There are a few places you can learn about Artificial Intelligence online and for free. For example, many of the top tech universities in the world have uploaded content you can watch for free on sites like YouTube.
Read more...  

Additional resources

Women learning engineering at home
Photo: MStudioImages/iStock
Discover the Top Online Engineering Courses to Take in 2019 by Nader Mowlaee, Electronics Engineer.

Source: Interesting Engineering

The Amazing Ways YouTube Uses Artificial Intelligence And Machine Learning | Enterprise & Cloud - Forbes

There are more than 1.9 billion users logged in to YouTube every single month who watch over a billion hours of video every day, explains Bernard Marr, internationally best-selling author, popular keynote speaker, futurist, and a strategic business & technology advisor to governments and companies. 

Photo: Min An from Pexels
Every minute, creators upload 300 hours of video to the platform. With this number of users, activity, and content, it makes sense for YouTube to take advantage of the power of artificial intelligence (AI) to help operations. Here are a few ways YouTube, owned by Google, uses artificial intelligence today...

Guillaume Chaslot, a former Google employee and founder of an initiative urging greater transparency known as AlgoTransparency, explained that the metric used by YouTube’s algorithm to determine a successful recommendation is watch time. This is good for the platform and the advertisers, but not so good for the users, he said. This situation could amplify videos that have outlandish content, and the more people spend time watching it, the more it gets recommended. 
Read more... 

Source: Forbes

OSU-Cascades fall Community Learning workshops open for registration | Oregon State University

Oregon State University – Cascades’ fall adult community learning workshops begin in September and  are open for registration, inform Community Learning.

Kinesiology instructor Lisa Flexner co-teaches the Tools for Successful Aging course.
Geared toward personal and professional development, the workshops cover topics including health, film and art, leadership development, and equity and inclusion.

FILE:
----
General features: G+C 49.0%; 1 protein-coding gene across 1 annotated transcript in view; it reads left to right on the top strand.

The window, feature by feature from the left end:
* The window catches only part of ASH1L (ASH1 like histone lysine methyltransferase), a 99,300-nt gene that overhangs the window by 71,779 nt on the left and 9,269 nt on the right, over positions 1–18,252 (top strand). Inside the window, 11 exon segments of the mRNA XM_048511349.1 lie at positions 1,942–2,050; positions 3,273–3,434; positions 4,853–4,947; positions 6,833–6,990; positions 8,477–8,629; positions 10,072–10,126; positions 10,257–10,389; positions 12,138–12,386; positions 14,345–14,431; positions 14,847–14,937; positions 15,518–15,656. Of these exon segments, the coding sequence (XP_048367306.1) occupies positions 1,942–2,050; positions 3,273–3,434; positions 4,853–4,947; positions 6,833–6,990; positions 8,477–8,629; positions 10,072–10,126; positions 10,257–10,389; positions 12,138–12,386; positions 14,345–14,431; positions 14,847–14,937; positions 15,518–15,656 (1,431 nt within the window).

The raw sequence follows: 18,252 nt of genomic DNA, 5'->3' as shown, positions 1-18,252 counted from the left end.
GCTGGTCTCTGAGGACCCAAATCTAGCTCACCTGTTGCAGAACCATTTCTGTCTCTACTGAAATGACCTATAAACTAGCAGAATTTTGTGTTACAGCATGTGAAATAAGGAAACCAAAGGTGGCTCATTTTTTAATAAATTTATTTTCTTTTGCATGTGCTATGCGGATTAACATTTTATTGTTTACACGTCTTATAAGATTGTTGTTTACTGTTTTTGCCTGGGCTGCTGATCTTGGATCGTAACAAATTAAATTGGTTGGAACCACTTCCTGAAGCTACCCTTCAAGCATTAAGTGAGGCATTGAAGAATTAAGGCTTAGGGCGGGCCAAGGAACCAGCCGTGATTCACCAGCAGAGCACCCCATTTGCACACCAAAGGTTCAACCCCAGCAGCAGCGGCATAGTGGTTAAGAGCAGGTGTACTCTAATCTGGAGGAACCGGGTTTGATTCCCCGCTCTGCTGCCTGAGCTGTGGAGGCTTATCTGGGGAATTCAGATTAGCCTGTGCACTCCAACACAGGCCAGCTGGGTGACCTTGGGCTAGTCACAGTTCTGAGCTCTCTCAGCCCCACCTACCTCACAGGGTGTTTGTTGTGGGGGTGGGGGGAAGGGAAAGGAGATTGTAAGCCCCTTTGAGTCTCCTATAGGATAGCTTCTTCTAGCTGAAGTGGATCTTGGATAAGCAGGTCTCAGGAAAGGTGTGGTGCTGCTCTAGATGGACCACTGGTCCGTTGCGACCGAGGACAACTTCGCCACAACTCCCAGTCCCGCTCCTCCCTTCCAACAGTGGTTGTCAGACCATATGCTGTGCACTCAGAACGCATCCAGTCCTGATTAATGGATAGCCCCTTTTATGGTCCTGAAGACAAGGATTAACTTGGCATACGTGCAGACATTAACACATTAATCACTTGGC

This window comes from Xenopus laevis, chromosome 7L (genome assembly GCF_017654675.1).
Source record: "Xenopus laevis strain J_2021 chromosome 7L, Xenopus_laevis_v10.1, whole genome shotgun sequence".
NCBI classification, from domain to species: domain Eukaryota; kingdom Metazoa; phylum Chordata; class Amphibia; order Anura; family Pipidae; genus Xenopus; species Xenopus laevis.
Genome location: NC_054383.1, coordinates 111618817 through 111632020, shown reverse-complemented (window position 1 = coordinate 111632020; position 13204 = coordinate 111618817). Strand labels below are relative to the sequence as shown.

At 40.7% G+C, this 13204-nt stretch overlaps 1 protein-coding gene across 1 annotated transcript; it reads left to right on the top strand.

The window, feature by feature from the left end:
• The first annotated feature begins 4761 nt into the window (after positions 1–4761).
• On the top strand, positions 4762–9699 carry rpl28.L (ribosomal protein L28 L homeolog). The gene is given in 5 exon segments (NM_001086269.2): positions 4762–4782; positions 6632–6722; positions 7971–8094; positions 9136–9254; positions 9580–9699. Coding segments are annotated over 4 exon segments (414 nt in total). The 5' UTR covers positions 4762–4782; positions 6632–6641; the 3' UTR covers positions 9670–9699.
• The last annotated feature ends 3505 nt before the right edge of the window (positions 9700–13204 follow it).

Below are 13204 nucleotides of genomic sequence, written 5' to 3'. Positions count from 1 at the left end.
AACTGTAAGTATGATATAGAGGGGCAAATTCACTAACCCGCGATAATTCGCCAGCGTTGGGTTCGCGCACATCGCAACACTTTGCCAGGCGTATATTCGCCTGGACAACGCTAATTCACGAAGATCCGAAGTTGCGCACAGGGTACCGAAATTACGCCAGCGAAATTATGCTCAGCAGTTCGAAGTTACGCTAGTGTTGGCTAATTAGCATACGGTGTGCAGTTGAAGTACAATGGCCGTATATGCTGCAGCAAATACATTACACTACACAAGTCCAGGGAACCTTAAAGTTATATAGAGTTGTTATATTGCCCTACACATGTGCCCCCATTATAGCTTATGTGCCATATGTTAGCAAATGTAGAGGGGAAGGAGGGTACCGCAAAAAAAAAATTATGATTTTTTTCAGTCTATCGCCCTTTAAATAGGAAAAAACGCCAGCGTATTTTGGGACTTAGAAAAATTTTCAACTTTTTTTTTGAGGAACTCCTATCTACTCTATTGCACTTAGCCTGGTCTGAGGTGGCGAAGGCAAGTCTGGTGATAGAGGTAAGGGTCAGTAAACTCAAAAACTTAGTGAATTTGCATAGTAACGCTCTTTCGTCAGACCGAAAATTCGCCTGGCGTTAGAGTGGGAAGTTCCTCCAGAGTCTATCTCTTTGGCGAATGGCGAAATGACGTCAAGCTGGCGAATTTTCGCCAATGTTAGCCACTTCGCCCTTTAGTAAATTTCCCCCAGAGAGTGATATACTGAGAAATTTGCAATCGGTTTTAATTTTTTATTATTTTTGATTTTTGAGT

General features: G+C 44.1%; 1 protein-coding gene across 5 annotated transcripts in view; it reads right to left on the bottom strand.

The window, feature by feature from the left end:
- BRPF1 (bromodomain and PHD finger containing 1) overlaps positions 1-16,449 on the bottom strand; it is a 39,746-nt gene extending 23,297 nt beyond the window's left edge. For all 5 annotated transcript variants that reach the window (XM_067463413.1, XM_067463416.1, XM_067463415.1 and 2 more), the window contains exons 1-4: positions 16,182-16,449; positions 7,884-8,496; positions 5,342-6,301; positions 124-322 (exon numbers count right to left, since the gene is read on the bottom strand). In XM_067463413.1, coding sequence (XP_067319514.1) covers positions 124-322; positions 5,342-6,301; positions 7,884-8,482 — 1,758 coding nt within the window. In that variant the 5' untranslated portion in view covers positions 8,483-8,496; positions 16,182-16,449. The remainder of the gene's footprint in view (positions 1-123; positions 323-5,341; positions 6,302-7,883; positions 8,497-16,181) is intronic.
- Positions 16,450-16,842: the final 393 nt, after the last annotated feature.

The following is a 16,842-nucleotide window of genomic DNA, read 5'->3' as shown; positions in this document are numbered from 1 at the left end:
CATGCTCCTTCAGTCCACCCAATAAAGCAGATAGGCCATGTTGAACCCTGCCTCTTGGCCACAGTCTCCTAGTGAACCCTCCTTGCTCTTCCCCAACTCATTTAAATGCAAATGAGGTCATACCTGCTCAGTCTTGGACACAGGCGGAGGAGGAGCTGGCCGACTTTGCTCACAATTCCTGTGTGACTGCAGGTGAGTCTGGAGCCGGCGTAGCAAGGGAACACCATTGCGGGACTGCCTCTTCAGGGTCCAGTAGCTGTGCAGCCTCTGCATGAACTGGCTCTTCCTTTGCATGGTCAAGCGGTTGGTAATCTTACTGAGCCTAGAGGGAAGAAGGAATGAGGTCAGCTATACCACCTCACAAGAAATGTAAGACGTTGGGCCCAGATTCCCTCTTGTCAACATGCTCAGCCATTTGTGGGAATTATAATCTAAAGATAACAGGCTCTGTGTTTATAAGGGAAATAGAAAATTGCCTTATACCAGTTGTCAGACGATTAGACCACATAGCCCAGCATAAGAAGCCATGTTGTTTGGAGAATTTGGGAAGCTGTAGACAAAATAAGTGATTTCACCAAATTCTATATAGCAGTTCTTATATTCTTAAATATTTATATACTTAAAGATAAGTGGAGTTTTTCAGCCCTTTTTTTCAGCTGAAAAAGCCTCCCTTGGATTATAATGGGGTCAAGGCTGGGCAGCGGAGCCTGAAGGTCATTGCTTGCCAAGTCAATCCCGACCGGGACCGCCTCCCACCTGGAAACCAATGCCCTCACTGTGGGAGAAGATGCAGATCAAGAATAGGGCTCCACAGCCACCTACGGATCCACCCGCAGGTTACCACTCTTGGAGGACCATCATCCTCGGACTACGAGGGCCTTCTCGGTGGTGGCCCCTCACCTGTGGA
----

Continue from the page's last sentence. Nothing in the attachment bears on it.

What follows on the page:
The workshops will be led by OSU-Cascades faculty and local industry leaders and experts...

Fees for most workshops are $79 plus a $35 application fee. To learn more or register visit or call 541-706-2101.
Read more... 

About OSU-Cascades:

Oregon State University’s campus in Bend, Ore. features outstanding faculty in degree programs that reflect Central Oregon’s vibrant economy and abundant natural resources. Nearly 20 undergraduate majors, 30 minors and options, and three graduate programs include computer science, energy systems engineering, kinesiology, hospitality management, and tourism, recreation and adventure leadership. OSU-Cascades expanded to a four-year university in 2015; its new campus opened in 2016.

Source: Oregon State University 

Thursday, August 22, 2019

At Indiana U., video platform blends traditional and distance education | Higher Education - EdScoop News

Students can't always make it to class, but a video conferencing platform ensures many in-classroom benefits are preserved with remote attendance, Betsy Foresman, editorial fellow for Scoop News Group reports.

Photo: Getty Images
Students attending Indiana University are now able to combine the collaborative benefits of a traditional classroom education with the ease of access that comes with distance learning, through video conferencing technology.